Weed officers get to know their enemy

Weed officers get to know their enemy

Sixteen weed-control officers travelled to South-East Queensland last week to learn more about the newest threats to the NSW North Coast.

The trip was organised by the North Coast Weeds Advisory Committee (NCWAC) and focussed on highly invasive species which have been found around Brisbane or the Gold Coast but have not established south of the border.

Weed-control officers see the enemy in real life.

The group also learned about the strategies and techniques which have been the most successful in controlling these weeds.

Philip Courtney, from NCWAC, said the opportunity to see these weeds in real life was invaluable, giving weed-control officers a greater ability to detect and control any incursions as quickly as possible.

“Prevention is always better than cure and a key priority in weed management is keeping out species that we know can become serious problems,” Mr Courtney said.

“This means knowing what they look like and the sorts of locations where they may appear. Our staff are constantly on the look-out for these weeds so we can control them before they become widespread.

“Anyone in the community can also help to protect the North Coast region by being aware of high-priority species and reporting any suspected outbreaks to their local control authority.”

Information about high-priority weed species can be found on the Look Learn Act website, www.looklearnact.com .

A Big Thank You to the following businesses that helped contribute:

Westline Electricians Perth

Bobcat Hire in Perth – Balcatta Bobcats

Concept Concreters Perth WA

Giant Devil’s Fig spreads to Coffs region

Giant Devil’s Fig spreads to Coffs region

Following a report by a member of staff, Coffs Harbour City Council officers discovered Giant Devil’s Fig plants growing along a roadside near Coffs Harbour last week.

The officers immediately removed the many plants, found in two separate locations and ranging in size from small seedlings to large adults.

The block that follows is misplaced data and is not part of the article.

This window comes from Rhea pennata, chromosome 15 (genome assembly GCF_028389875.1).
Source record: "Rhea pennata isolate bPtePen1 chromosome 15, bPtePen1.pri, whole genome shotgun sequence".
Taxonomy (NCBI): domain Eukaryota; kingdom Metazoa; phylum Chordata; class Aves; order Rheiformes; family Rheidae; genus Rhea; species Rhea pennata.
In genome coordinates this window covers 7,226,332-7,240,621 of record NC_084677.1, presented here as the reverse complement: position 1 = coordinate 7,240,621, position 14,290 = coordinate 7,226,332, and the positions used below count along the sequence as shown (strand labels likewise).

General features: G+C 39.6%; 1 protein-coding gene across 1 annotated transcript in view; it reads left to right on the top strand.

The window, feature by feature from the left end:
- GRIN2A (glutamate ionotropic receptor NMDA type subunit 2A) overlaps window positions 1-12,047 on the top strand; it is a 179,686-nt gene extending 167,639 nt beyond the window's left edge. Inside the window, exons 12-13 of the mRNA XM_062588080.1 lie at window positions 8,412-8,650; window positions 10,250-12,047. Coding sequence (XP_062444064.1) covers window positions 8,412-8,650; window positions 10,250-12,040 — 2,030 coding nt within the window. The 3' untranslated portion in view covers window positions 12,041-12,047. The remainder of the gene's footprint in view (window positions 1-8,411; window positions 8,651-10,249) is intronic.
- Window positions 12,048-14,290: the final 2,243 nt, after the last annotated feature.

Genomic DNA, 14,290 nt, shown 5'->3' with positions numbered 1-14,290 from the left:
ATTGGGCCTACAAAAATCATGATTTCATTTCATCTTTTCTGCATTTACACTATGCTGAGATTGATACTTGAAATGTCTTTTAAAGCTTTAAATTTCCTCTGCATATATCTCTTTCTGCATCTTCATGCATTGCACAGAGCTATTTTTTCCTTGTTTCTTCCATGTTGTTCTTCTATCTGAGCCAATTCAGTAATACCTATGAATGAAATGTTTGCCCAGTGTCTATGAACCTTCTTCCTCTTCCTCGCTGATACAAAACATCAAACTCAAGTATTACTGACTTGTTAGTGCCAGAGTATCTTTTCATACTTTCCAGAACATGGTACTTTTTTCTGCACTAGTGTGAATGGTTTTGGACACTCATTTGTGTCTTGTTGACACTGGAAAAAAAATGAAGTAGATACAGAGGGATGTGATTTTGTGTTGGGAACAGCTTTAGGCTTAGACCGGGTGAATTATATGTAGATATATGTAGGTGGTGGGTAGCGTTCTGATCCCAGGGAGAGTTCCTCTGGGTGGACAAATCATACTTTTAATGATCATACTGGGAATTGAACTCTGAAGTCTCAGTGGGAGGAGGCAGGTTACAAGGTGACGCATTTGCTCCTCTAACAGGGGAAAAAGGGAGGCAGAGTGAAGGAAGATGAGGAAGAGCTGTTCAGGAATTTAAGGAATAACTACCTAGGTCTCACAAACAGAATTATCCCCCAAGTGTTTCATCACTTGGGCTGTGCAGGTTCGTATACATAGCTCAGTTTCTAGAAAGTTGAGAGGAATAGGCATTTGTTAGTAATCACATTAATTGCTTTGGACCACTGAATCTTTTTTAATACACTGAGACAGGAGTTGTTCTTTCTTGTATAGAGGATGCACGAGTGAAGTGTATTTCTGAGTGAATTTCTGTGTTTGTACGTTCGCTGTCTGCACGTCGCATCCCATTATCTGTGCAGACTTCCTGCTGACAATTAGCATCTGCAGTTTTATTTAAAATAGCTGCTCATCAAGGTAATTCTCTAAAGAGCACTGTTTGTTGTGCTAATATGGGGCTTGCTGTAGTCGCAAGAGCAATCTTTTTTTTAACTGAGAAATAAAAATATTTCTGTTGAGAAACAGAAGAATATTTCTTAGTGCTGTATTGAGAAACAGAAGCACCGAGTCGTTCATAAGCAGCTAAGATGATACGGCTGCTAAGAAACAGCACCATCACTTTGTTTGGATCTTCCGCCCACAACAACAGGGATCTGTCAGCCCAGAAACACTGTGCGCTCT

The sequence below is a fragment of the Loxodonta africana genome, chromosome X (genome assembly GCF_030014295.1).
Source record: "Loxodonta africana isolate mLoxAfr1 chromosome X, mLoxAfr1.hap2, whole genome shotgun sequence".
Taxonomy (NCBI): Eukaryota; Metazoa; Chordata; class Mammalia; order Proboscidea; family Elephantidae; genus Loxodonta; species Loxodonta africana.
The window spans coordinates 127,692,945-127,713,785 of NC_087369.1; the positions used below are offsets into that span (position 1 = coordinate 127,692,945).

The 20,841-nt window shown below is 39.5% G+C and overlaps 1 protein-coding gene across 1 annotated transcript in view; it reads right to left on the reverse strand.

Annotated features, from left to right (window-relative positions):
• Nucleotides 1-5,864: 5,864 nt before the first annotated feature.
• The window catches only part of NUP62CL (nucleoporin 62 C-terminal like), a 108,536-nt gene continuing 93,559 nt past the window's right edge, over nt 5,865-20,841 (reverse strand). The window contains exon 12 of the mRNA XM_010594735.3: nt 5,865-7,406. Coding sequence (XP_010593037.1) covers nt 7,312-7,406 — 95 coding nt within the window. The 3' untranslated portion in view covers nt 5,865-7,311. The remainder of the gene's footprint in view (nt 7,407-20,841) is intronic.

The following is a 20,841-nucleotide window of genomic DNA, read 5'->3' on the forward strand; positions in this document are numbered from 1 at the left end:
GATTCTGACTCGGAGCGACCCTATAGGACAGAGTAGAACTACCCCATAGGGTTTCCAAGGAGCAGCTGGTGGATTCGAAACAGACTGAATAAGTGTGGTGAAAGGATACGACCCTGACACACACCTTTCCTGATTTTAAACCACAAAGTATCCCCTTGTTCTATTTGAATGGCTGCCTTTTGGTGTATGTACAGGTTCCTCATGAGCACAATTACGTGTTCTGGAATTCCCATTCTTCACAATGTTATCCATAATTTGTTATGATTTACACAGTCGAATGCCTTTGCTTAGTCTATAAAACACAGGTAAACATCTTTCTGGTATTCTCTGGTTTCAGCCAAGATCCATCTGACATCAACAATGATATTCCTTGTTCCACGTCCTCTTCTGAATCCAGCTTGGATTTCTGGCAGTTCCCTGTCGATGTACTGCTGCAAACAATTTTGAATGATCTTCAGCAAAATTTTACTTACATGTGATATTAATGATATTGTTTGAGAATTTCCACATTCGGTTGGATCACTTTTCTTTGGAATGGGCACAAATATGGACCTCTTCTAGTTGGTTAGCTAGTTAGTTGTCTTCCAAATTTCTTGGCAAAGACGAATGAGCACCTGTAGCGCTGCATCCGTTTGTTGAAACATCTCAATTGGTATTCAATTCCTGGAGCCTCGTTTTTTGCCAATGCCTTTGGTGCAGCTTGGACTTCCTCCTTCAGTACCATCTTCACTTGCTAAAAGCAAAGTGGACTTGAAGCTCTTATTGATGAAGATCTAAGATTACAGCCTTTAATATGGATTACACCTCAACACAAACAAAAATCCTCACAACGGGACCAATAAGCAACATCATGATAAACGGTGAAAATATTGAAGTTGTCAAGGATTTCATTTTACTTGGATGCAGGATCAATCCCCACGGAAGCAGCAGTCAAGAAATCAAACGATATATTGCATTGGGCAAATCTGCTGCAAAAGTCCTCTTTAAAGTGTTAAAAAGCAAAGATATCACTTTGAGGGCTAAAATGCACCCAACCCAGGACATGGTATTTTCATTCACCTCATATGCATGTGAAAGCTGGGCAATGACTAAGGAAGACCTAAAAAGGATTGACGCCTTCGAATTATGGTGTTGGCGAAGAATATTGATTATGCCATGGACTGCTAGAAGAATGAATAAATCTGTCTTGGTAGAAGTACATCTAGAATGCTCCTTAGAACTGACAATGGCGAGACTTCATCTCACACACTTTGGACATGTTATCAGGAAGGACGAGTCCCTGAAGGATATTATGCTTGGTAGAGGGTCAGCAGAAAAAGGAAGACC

Coffs Harbour City Council senior weeds inspector Alan Wray said it was the first detection of Giant Devil’s Fig recorded at Coffs Harbour.


“We are seeking the assistance of community members to play their part in protecting the rich biodiversity of the region,” Mr Wray said.

“The seriousness of the threat to our bushland cannot be overstated. We share a similar climate to the other locations in the world where this plant has devastated the natural environment.

“Due to the size of the plants, we know there will be more in the area and we need the assistance of our community to find them.”

Giant Devil’s Fig (Solanum chrysotrichum) is a native of Central America and was introduced to the Far North Coast of New South Wales about 35 years ago.

It has been spread extensively by birds and bats to become one of the most serious weed threats on the North Coast.

A member of the Solanaceae family, it is a tall perennial shrub, three metres to four metres high, with a similar growth habit to wild tobacco.

It has thorns similar to a rose plant and long distinct rusty coloured hairy stems and petioles.

The broad ovate lobed leaves finish in a distinct point.  The leaves are hairy on the underside.  The fruit is similar to wild tobacco.

Anyone knowing the location of Giant Devil’s Fig plants is encouraged to contact Coffs Harbour City Council on 6648 4880.  Alternatively, people can report the weed on our Report a Weed form or via www.looklearnact.com .

For more information on Giant Devil’s Fig and other high-priority weeds in the area, view its listing in our weeds database, see our Brochures page or www.looklearnact.com .…

Red Witchweed found on cane farm

Red Witchweed found on cane farm

Last week Red Witchweed was found growing in a sugarcane crop, at Mackay, in Queensland.

Red Witchweed, a class 1 weed in Queensland and New South Wales, is a serious pest, which, in some cases, can stop the growth of sugarcane, cereal crops and legumes.

This is the first outbreak in Australia, however it could easily grow in our region and wreak havoc.

While the weed has been confirmed on one property, information to date suggests that the infestation may be on a small number of other properties in the immediate area.

Biosecurity Queensland has placed movement restrictions on the cane farm where the weed was confirmed.

Red witchweed (Striga asiatica) is a parasitic plant which grows attached to the roots of a ‘host’ plant. The weed then robs its host of water and nutrients, suppressing its growth.

The weed grows 20 cm to 40 cm tall and is distinguished from native species of witchweed by the calyx, which has 10 ribs. Native species have calyces with five ribs.

Leaves are arranged in opposite pairs along the stem. They are 6 mm-40 mm long and 1 mm-4 mm wide and have a tapered pointed tip.

Flowers are 5 mm-20 mm long and are usually red, but can be white, yellow or pink. Seeds are very small and remain viable in the soil for up to 15 years.

Land holders in Northern NSW are urged to report any suspect weeds to Far North Coast Weeds on 6623 3847

Further information on Red Witchweed is available at www.daff.qld.gov.au .…